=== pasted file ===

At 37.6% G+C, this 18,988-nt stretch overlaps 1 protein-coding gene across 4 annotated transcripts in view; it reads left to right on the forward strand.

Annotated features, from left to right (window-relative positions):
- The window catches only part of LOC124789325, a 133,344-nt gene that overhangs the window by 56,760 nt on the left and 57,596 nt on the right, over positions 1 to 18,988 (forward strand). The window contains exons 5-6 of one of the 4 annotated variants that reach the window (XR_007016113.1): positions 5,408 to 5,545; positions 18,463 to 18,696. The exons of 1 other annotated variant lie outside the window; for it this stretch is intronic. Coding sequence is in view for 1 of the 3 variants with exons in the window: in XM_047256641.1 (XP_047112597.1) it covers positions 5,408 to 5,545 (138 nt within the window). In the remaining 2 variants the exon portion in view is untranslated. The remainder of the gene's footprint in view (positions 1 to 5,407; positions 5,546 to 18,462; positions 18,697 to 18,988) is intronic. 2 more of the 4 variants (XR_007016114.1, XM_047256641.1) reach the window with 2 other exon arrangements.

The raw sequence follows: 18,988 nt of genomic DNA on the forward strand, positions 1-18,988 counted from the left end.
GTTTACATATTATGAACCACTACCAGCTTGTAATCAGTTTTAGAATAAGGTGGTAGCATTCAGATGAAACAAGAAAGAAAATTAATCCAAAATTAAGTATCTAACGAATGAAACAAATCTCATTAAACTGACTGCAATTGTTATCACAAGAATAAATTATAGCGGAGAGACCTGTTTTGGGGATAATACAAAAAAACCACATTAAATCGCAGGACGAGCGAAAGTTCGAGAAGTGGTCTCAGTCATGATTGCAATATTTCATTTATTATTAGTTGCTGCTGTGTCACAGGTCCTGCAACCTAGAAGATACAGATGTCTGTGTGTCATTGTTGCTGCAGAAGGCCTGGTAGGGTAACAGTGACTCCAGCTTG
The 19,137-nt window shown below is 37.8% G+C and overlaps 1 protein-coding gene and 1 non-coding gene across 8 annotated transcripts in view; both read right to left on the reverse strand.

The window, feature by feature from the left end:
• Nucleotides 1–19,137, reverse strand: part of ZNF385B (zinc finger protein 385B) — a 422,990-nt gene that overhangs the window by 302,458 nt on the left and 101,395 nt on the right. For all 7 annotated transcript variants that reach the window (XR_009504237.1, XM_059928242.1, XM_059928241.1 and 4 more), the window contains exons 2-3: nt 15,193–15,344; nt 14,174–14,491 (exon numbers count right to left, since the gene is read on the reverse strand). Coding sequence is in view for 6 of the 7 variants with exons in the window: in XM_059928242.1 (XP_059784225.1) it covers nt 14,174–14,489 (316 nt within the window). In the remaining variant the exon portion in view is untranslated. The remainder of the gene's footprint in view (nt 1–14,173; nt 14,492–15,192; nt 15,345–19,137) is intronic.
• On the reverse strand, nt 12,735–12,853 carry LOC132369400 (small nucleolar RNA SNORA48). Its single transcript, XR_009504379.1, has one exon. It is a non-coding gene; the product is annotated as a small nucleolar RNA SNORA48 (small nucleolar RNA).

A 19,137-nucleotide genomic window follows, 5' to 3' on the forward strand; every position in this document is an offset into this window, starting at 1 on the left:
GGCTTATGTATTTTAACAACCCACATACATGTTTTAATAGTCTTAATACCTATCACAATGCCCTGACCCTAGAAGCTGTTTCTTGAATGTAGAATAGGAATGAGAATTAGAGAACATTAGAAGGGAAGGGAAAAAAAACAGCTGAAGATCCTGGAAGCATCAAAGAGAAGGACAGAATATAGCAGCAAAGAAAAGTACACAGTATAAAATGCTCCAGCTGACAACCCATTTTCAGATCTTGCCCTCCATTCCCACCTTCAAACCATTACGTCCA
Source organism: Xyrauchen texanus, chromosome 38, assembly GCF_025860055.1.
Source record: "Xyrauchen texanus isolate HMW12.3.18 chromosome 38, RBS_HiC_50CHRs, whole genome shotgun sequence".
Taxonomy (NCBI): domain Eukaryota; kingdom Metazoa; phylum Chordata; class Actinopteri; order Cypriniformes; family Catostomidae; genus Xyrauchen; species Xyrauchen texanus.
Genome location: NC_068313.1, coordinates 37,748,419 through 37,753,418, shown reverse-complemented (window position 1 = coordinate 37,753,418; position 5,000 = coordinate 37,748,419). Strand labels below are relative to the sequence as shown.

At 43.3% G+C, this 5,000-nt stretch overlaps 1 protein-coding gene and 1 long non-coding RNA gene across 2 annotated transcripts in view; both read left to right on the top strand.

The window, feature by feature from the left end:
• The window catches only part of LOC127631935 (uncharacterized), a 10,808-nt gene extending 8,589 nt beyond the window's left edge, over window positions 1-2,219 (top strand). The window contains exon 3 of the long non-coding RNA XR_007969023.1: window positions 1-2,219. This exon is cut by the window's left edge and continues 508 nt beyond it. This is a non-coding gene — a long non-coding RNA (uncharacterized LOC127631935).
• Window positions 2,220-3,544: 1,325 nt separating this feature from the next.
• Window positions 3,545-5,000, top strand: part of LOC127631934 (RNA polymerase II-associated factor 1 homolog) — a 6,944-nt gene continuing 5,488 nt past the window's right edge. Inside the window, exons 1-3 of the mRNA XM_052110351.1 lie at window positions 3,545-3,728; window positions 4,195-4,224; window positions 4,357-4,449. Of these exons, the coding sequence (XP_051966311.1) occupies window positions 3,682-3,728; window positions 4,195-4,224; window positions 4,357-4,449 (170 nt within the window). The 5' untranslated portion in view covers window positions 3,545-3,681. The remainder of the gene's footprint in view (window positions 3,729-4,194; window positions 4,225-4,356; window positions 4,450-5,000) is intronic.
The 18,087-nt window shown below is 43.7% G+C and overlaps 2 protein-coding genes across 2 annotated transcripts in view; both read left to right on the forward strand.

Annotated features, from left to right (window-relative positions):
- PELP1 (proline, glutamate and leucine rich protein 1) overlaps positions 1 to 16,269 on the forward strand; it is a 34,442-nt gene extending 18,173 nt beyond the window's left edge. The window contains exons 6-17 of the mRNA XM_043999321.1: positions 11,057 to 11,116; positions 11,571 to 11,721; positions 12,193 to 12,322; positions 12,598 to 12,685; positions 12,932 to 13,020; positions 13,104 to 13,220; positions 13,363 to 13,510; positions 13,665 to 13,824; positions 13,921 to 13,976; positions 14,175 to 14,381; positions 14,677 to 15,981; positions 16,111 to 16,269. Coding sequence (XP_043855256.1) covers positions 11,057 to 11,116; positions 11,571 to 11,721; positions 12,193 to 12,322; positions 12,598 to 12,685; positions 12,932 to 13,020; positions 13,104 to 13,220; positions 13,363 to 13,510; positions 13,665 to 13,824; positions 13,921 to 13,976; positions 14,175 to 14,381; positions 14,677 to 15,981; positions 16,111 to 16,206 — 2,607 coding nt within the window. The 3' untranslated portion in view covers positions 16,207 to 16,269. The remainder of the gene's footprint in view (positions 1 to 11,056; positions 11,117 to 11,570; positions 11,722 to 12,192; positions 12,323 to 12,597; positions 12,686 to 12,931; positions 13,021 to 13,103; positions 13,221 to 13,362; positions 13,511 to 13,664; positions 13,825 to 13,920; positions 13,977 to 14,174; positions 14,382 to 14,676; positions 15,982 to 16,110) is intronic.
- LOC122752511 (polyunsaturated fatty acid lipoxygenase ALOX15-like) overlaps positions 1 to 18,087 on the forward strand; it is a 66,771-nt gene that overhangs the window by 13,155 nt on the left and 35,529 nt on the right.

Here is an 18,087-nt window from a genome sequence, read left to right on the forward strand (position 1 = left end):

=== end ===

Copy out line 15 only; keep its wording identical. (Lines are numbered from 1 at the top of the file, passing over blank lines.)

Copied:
Genome location: NC_068313.1, coordinates 37,748,419 through 37,753,418, shown reverse-complemented (window position 1 = coordinate 37,753,418; position 5,000 = coordinate 37,748,419). Strand labels below are relative to the sequence as shown.